A guarantor refers to a person who pledges a certain amount of collateral for the contract of another person.
One, such as a person or corporation, that makes or gives a promise, assurance, or pledge typically relating to quality, durability, or performance.
One who makes or gives a guaranty.
Duhaime Legal Dictionary
A person who pledges payment or performance of a contract of another, but separately, as part of an independently contract with the obligee of the original contract.
n. a person or entity that agrees to be responsible for another's debt or performance under a contract if the other fails to pay or perform.
Lect Law Library
A secondary party who becomes obligated to repay a debt for the party primarily responsible who has failed to repay the obligation.
A surety or guarantee, in finance, is a promise by one party (the guarantor) to assume responsbility for the debt obligation of a borrower if that borrower defaults. The person or company that provides this promise, is also known as a surety or guarantor.
The situation in which a surety is most typically required is when the ability of the primary obligor or principal to perform its obligations under a contract is in question, or when there is some public or private interest which requires protection from the consequences of the principal's default or delinquency. In most common law jurisdictions, a contract of suretyship is subject to the statute of frauds (or its equivalent local laws) and is only enforceable if recorded in writing and signed by the surety and the principal.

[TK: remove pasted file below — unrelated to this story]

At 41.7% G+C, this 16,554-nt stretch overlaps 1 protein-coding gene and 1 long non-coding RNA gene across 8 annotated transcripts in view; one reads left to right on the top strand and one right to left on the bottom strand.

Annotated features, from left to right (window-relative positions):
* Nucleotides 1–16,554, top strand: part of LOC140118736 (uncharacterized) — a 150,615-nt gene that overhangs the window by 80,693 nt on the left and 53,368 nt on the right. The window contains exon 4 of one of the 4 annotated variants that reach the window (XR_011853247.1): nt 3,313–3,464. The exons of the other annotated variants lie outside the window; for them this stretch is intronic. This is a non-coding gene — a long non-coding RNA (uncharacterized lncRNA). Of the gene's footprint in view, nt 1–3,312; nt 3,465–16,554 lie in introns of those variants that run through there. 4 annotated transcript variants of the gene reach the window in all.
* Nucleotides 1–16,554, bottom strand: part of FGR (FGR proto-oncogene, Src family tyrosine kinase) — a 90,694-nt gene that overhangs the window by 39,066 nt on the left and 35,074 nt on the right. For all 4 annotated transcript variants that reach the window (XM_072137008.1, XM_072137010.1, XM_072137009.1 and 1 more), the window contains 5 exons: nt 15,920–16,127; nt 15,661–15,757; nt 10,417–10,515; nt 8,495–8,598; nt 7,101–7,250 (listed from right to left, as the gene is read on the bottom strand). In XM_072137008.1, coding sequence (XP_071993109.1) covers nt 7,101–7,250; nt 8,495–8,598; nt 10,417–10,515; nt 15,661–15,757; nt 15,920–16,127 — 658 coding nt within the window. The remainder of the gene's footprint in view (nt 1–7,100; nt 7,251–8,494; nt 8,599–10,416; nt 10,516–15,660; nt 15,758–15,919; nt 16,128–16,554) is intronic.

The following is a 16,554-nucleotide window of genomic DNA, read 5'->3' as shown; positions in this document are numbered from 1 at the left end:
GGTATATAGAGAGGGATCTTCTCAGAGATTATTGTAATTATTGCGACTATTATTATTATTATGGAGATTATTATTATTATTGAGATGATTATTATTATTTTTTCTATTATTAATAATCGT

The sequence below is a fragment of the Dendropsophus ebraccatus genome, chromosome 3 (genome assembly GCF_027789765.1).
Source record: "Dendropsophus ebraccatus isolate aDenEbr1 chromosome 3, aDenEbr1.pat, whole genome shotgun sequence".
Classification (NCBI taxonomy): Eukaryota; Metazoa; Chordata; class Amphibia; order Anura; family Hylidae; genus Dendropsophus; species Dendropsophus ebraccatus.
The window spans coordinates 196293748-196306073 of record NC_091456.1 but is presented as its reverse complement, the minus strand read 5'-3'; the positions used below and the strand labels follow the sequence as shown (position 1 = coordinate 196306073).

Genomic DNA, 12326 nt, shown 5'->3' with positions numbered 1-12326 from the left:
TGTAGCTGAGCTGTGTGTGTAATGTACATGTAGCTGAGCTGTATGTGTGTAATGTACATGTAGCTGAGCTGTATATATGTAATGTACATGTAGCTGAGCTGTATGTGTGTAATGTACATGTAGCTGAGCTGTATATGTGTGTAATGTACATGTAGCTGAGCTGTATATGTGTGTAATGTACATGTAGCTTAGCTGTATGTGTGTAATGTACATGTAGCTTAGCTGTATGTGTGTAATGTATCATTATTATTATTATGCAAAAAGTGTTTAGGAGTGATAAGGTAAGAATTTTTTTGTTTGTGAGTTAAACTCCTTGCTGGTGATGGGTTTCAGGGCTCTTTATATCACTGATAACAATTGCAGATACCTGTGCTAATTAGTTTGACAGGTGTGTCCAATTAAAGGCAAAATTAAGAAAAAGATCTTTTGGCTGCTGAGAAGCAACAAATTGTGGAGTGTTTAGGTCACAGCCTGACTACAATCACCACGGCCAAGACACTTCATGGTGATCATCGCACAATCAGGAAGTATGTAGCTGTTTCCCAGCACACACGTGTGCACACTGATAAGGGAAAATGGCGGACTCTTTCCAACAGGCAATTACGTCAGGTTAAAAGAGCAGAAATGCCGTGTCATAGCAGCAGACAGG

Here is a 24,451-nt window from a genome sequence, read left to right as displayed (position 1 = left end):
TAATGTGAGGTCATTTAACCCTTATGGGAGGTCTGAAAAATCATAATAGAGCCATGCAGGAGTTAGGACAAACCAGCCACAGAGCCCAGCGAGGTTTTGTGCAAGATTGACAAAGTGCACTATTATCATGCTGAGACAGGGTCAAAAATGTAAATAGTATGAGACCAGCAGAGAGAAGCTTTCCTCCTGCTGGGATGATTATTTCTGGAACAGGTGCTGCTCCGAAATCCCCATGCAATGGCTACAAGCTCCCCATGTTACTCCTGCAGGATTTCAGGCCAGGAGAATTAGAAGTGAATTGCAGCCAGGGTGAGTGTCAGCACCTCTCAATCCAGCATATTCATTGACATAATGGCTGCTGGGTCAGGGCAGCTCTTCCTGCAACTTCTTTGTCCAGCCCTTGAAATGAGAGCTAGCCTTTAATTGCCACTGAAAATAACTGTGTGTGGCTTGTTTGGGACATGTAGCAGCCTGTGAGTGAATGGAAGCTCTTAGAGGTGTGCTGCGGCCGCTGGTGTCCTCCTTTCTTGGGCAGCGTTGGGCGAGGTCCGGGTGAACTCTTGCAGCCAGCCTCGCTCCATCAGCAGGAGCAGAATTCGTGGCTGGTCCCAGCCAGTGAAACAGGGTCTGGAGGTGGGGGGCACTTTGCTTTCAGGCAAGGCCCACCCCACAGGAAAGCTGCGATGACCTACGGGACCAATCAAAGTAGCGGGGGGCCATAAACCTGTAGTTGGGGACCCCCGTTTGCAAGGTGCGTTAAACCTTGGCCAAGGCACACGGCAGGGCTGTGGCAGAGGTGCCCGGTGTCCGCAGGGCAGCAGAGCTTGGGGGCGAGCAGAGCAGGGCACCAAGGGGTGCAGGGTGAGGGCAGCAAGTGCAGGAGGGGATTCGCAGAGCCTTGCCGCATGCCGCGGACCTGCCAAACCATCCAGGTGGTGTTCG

If the surety is required to pay or perform due to the principal's failure to do so, the law will usually give the surety a right of subrogation, allowing the surety to "step into the shoes of" the principal and use his (the surety's) contractual rights to recover the cost of making payment or performing on the principal's behalf, even in the absence of an express agreement to that effect between the surety and the principal.
Traditionally a guarantee was distinguished from a surety in that the surety's liability was joint and primary with the principal, whereas the guaranty's liability was ancillary and derivative, but many jurisdictions have abolished this distinction.
In the United States, under Article 3 of the Uniform Commercial Code, a person who signs a negotiable instrument as a surety is termed an accommodation party; such a party may be able to assert defenses to the enforcement of an instrument not available to the maker of the instrument.